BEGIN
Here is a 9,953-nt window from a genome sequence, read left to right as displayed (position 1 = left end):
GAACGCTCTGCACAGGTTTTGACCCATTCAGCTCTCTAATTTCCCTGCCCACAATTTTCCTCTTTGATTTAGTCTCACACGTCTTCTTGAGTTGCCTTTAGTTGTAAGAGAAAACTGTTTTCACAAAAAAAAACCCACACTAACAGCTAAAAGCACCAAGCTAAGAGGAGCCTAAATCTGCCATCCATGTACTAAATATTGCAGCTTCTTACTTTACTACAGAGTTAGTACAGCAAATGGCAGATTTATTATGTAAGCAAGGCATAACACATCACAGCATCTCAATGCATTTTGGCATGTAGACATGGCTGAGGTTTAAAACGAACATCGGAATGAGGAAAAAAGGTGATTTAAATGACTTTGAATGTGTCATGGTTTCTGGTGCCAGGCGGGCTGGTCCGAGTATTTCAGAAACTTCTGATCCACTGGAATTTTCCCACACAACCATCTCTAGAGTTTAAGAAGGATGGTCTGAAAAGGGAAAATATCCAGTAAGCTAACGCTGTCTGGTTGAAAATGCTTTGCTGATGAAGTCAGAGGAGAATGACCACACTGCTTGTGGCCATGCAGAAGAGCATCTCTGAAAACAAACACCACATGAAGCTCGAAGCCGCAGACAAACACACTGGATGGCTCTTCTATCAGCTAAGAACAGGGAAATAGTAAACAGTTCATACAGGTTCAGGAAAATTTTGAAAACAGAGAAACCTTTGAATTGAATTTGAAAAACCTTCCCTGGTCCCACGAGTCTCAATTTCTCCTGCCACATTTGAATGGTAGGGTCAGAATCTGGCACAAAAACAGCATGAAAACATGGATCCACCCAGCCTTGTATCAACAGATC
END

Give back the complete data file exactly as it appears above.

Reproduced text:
Here is a 9,953-nt window from a genome sequence, read left to right as displayed (position 1 = left end):
GAACGCTCTGCACAGGTTTTGACCCATTCAGCTCTCTAATTTCCCTGCCCACAATTTTCCTCTTTGATTTAGTCTCACACGTCTTCTTGAGTTGCCTTTAGTTGTAAGAGAAAACTGTTTTCACAAAAAAAAACCCACACTAACAGCTAAAAGCACCAAGCTAAGAGGAGCCTAAATCTGCCATCCATGTACTAAATATTGCAGCTTCTTACTTTACTACAGAGTTAGTACAGCAAATGGCAGATTTATTATGTAAGCAAGGCATAACACATCACAGCATCTCAATGCATTTTGGCATGTAGACATGGCTGAGGTTTAAAACGAACATCGGAATGAGGAAAAAAGGTGATTTAAATGACTTTGAATGTGTCATGGTTTCTGGTGCCAGGCGGGCTGGTCCGAGTATTTCAGAAACTTCTGATCCACTGGAATTTTCCCACACAACCATCTCTAGAGTTTAAGAAGGATGGTCTGAAAAGGGAAAATATCCAGTAAGCTAACGCTGTCTGGTTGAAAATGCTTTGCTGATGAAGTCAGAGGAGAATGACCACACTGCTTGTGGCCATGCAGAAGAGCATCTCTGAAAACAAACACCACATGAAGCTCGAAGCCGCAGACAAACACACTGGATGGCTCTTCTATCAGCTAAGAACAGGGAAATAGTAAACAGTTCATACAGGTTCAGGAAAATTTTGAAAACAGAGAAACCTTTGAATTGAATTTGAAAAACCTTCCCTGGTCCCACGAGTCTCAATTTCTCCTGCCACATTTGAATGGTAGGGTCAGAATCTGGCACAAAAACAGCATGAAAACATGGATCCACCCAGCCTTGTATCAACAGATC